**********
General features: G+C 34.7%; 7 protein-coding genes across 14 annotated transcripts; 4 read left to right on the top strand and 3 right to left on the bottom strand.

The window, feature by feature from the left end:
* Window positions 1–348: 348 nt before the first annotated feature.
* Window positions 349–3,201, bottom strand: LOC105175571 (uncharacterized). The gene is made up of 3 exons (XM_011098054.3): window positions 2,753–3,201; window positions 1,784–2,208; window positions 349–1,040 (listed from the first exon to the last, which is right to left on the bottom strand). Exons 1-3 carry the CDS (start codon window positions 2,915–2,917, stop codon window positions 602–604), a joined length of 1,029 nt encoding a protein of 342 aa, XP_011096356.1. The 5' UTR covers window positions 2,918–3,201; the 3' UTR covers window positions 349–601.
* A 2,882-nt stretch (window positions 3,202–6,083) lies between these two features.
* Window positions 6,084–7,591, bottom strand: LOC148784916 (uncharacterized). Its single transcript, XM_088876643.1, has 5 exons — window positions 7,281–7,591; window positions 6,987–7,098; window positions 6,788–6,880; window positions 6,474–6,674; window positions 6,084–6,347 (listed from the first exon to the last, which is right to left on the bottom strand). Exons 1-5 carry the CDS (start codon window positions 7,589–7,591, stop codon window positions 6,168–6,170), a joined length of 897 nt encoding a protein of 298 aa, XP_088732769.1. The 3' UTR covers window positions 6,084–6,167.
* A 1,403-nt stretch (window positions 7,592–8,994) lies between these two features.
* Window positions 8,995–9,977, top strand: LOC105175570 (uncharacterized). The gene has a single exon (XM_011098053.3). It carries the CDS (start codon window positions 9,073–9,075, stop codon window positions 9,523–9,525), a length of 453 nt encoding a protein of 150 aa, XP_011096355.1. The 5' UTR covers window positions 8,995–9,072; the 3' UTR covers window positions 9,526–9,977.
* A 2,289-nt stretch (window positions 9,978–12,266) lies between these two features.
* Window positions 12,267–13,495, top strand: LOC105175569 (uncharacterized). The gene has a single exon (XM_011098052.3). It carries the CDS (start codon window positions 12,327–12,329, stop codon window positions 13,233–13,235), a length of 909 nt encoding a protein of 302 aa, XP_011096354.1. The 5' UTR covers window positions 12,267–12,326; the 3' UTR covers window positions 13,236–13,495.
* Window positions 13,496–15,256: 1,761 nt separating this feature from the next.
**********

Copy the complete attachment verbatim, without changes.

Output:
General features: G+C 34.7%; 7 protein-coding genes across 14 annotated transcripts; 4 read left to right on the top strand and 3 right to left on the bottom strand.

The window, feature by feature from the left end:
* Window positions 1–348: 348 nt before the first annotated feature.
* Window positions 349–3,201, bottom strand: LOC105175571 (uncharacterized). The gene is made up of 3 exons (XM_011098054.3): window positions 2,753–3,201; window positions 1,784–2,208; window positions 349–1,040 (listed from the first exon to the last, which is right to left on the bottom strand). Exons 1-3 carry the CDS (start codon window positions 2,915–2,917, stop codon window positions 602–604), a joined length of 1,029 nt encoding a protein of 342 aa, XP_011096356.1. The 5' UTR covers window positions 2,918–3,201; the 3' UTR covers window positions 349–601.
* A 2,882-nt stretch (window positions 3,202–6,083) lies between these two features.
* Window positions 6,084–7,591, bottom strand: LOC148784916 (uncharacterized). Its single transcript, XM_088876643.1, has 5 exons — window positions 7,281–7,591; window positions 6,987–7,098; window positions 6,788–6,880; window positions 6,474–6,674; window positions 6,084–6,347 (listed from the first exon to the last, which is right to left on the bottom strand). Exons 1-5 carry the CDS (start codon window positions 7,589–7,591, stop codon window positions 6,168–6,170), a joined length of 897 nt encoding a protein of 298 aa, XP_088732769.1. The 3' UTR covers window positions 6,084–6,167.
* A 1,403-nt stretch (window positions 7,592–8,994) lies between these two features.
* Window positions 8,995–9,977, top strand: LOC105175570 (uncharacterized). The gene has a single exon (XM_011098053.3). It carries the CDS (start codon window positions 9,073–9,075, stop codon window positions 9,523–9,525), a length of 453 nt encoding a protein of 150 aa, XP_011096355.1. The 5' UTR covers window positions 8,995–9,072; the 3' UTR covers window positions 9,526–9,977.
* A 2,289-nt stretch (window positions 9,978–12,266) lies between these two features.
* Window positions 12,267–13,495, top strand: LOC105175569 (uncharacterized). The gene has a single exon (XM_011098052.3). It carries the CDS (start codon window positions 12,327–12,329, stop codon window positions 13,233–13,235), a length of 909 nt encoding a protein of 302 aa, XP_011096354.1. The 5' UTR covers window positions 12,267–12,326; the 3' UTR covers window positions 13,236–13,495.
* Window positions 13,496–15,256: 1,761 nt separating this feature from the next.